Example: I used to close a book and tell people about it through conversation. Now I can finish a book on my Kindle and post to both Facebook and Twitter that I’ve finished that book. My friends on these sites can offer (limited) commentary or simply press that culturally reductive ‘like’ button. What happens here is that I render the book as Object through ‘social’ media, but it also becomes Self in that every Facebook page is essentially a Self-ing of Other (or an Other-ing of Self – I can’t decide).(7) The comments of Others become part of a Self – but the Other is limited, allowing Others to quickly return to being Selfs.

In other words, ‘social’ media – of which blogging is a part(8) – allows every single person to be Other while never not being Self. In a disturbing reflection of my dream-self, I can and do become both Subject and Object in my blog. I write inextricably aware of Audience, rendering writer-self as Self and blog-self as Other.

Let’s say I believe that I am only what I think and what I say, that I am the words I use. If I think and say Self as Subject and Self as Object then I constantly verify that I am. And if camera-as-Object makes events significant – as borne by childhood association and the contemporary need for camera-mediator – then any and all events can be significant when Self-Agent gazes upon Self-Object.

If I am Self-Agent-Object then every single aspect of my life becomes not only significant to me but to Other-Agent-Objects, who’s investment in my Self-Agent-Object-ness serves to verify and validate their own Self-Agent-Object-ness which itself needs Other-Agent-Objects.

The camera’s lens is the focal point of a one-way interaction between Self and Other. My point here – I think I’ve gotten to it already but just in case – is that today’s ‘social’ media is a metaphorical camera, a camera for the times when the world is camera-less. If cameras render life significant, then by extension so does ‘social’ media.

Which is all a really long and disturbingly theoretical way of saying that I blog because it makes everything about my life potentially significant. And the worst thing I can possibly imagine is an insignificant life. People who commit suicide do so in part because they fear their lives are insignificant or because the significance of their lives has ceased to be positive.(9) By blogging, any simple thing – even the act of blogging, obviously – can become as important as I need it to be, if I need it to be. If I need to be Other for a while, I have the agency to step into that role while still retaining my Self-ness.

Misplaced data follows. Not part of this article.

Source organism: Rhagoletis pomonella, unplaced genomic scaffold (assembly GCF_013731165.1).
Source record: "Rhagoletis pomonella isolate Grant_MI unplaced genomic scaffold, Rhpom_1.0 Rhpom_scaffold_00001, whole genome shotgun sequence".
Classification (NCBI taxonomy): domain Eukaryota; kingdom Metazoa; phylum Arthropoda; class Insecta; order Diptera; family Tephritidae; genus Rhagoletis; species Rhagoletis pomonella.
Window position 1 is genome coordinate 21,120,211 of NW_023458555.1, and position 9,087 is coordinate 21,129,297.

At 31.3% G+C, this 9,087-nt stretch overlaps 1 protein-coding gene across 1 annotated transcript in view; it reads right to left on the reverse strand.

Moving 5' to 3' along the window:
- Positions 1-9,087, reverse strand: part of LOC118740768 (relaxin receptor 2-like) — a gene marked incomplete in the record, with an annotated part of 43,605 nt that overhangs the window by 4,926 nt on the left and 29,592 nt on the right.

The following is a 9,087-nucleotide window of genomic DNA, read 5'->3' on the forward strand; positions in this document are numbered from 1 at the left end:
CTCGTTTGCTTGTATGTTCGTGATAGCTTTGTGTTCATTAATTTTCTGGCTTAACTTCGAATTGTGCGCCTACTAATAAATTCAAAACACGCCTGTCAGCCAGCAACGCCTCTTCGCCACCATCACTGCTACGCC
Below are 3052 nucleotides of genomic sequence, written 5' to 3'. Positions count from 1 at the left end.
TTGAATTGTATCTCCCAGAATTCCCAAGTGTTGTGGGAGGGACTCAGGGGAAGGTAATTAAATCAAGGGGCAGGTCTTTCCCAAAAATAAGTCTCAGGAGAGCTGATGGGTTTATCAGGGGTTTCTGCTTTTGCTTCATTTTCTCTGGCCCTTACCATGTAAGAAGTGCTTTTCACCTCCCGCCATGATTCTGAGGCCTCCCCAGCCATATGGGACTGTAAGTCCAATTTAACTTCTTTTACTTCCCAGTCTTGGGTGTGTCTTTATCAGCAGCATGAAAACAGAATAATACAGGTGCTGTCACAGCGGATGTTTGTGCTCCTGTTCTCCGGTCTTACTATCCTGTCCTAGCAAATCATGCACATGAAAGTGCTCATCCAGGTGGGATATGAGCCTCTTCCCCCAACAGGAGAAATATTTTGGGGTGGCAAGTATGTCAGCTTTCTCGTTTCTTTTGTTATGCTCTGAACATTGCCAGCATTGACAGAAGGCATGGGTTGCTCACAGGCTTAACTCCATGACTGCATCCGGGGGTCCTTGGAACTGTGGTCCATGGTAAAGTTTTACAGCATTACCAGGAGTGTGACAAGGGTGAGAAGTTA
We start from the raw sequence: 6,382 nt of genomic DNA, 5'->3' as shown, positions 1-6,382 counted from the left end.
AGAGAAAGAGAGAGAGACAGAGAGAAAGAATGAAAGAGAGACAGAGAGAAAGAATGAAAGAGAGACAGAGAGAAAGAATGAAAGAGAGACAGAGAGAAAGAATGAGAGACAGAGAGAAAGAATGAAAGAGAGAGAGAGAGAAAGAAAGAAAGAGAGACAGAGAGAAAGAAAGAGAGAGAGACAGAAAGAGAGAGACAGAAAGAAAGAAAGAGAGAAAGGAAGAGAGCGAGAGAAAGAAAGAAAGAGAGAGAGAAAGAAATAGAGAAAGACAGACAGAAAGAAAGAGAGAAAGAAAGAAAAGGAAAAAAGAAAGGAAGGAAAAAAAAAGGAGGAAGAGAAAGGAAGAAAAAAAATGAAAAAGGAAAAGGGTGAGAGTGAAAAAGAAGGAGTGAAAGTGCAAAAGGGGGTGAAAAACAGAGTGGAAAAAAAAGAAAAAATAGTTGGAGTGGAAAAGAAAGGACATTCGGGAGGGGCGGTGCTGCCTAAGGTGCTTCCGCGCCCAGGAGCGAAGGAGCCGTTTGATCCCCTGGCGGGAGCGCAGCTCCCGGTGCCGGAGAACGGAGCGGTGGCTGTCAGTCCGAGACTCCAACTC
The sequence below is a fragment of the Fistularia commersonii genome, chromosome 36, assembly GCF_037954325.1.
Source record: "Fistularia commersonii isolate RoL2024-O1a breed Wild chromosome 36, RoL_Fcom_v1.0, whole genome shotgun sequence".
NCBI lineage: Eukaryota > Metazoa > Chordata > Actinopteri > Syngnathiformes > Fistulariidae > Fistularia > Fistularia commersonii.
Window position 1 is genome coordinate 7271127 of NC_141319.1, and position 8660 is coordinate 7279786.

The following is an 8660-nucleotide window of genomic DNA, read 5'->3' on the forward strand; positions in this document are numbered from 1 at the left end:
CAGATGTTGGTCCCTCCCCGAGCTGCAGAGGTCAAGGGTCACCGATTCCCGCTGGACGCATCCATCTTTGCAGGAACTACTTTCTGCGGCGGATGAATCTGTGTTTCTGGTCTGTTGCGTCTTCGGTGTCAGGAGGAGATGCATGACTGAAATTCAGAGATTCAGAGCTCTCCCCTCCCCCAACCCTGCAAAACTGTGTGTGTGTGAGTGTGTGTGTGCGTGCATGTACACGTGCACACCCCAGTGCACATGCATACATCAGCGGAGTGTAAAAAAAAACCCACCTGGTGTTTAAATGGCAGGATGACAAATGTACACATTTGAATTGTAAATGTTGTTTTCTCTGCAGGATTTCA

Hence the one unpublished draft, written because something seemingly small was actually hugely significant but went overlooked by everyone present save yours truly. The need to make it significant was ineluctable, and the only way I know how to do that is to allow the awareness of Audience into my mind. But the need for awareness of Audience is distinct from the need for Audience. So I wrote probably my most important – significant – post thinking I’d publish it but instead I choose not to make it Other. I choose to keep the Self in that post as part of my Self-Object-Agent-ness.

That, in 1700 words +/-(10), is why I blog.


  1. Bear in mind that this is for me – de mio – and may not work and/or apply to your own process. I’m being descriptive here, not prescriptive.
  2. Despite knowing this, whenever I start a new project I have to rush out and get a whole new – clean – notebook. Ashley has been instructed to never let me buy a notebook unless I can answer the question of do you have partially filled notebooks at home in the negatory.
  3. An Apple IIc. The first and only Mac I’ve ever owned, sadly.
  4. I want to be clear that I don’t think of the camera as an actual being, with sentience and agenda and whatnot. When I say it’s today’s mediator I mean that we allow the camera to render ourselves as passive spectators rather than active participants.
  5. I’ve had exactly one dream that I can recall happening from my dream-self’s POV, and in that dream the POV shifted from the “camera” to my dream-self and was the single most terrifying nightmare I’ve ever experienced.
  6. We can of course question the passiveness of a dreamer. A century or so of research strongly indicates that the dreamer is neither precisely passive nor precisely active, which brings a whole other level to the Agent/Object question w/r/t dreaming that for now I won’t get into if for no other reason than because I’m running out of coffee.
  7. Consider how Facebook reduces each of us to a collection of: what we like – most of it coming right at us from pop- or image-culture; what we do; what we say; and what Others say.
  8. Though it wasn’t initially, perhaps only because the term itself didn’t signify what it does now. Blogging became social media after social media became social media.
  9. To them. The people who commit suicide.
  10. Which, Wittgensteinially, is 1700 +/- aspect-proofs that I am.